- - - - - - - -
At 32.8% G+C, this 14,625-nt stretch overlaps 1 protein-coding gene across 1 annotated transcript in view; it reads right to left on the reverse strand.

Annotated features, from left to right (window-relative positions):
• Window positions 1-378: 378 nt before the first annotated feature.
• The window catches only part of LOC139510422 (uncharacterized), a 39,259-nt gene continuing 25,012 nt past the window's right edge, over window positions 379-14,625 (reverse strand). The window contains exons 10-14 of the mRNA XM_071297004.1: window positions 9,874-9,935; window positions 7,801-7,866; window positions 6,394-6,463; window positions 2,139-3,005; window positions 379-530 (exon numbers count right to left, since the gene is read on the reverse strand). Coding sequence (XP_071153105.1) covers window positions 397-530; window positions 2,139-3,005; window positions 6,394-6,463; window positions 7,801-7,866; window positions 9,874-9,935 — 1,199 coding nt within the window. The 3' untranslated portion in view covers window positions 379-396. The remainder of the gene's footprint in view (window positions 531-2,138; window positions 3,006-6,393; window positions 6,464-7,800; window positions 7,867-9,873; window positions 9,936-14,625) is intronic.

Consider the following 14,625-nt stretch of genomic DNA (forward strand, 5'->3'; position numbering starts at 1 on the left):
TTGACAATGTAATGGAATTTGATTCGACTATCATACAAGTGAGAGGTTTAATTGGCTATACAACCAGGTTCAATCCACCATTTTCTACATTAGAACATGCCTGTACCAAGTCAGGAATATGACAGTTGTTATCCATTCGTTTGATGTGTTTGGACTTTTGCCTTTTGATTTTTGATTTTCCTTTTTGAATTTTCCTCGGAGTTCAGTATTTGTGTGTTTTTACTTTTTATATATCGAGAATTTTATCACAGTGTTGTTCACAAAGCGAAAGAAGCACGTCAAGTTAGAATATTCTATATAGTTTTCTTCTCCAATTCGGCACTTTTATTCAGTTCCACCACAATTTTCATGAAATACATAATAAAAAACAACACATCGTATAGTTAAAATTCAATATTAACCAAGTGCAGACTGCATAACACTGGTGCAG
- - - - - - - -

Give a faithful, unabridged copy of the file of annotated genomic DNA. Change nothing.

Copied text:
At 32.8% G+C, this 14,625-nt stretch overlaps 1 protein-coding gene across 1 annotated transcript in view; it reads right to left on the reverse strand.

Annotated features, from left to right (window-relative positions):
• Window positions 1-378: 378 nt before the first annotated feature.
• The window catches only part of LOC139510422 (uncharacterized), a 39,259-nt gene continuing 25,012 nt past the window's right edge, over window positions 379-14,625 (reverse strand). The window contains exons 10-14 of the mRNA XM_071297004.1: window positions 9,874-9,935; window positions 7,801-7,866; window positions 6,394-6,463; window positions 2,139-3,005; window positions 379-530 (exon numbers count right to left, since the gene is read on the reverse strand). Coding sequence (XP_071153105.1) covers window positions 397-530; window positions 2,139-3,005; window positions 6,394-6,463; window positions 7,801-7,866; window positions 9,874-9,935 — 1,199 coding nt within the window. The 3' untranslated portion in view covers window positions 379-396. The remainder of the gene's footprint in view (window positions 531-2,138; window positions 3,006-6,393; window positions 6,464-7,800; window positions 7,867-9,873; window positions 9,936-14,625) is intronic.

Consider the following 14,625-nt stretch of genomic DNA (forward strand, 5'->3'; position numbering starts at 1 on the left):
TTGACAATGTAATGGAATTTGATTCGACTATCATACAAGTGAGAGGTTTAATTGGCTATACAACCAGGTTCAATCCACCATTTTCTACATTAGAACATGCCTGTACCAAGTCAGGAATATGACAGTTGTTATCCATTCGTTTGATGTGTTTGGACTTTTGCCTTTTGATTTTTGATTTTCCTTTTTGAATTTTCCTCGGAGTTCAGTATTTGTGTGTTTTTACTTTTTATATATCGAGAATTTTATCACAGTGTTGTTCACAAAGCGAAAGAAGCACGTCAAGTTAGAATATTCTATATAGTTTTCTTCTCCAATTCGGCACTTTTATTCAGTTCCACCACAATTTTCATGAAATACATAATAAAAAACAACACATCGTATAGTTAAAATTCAATATTAACCAAGTGCAGACTGCATAACACTGGTGCAG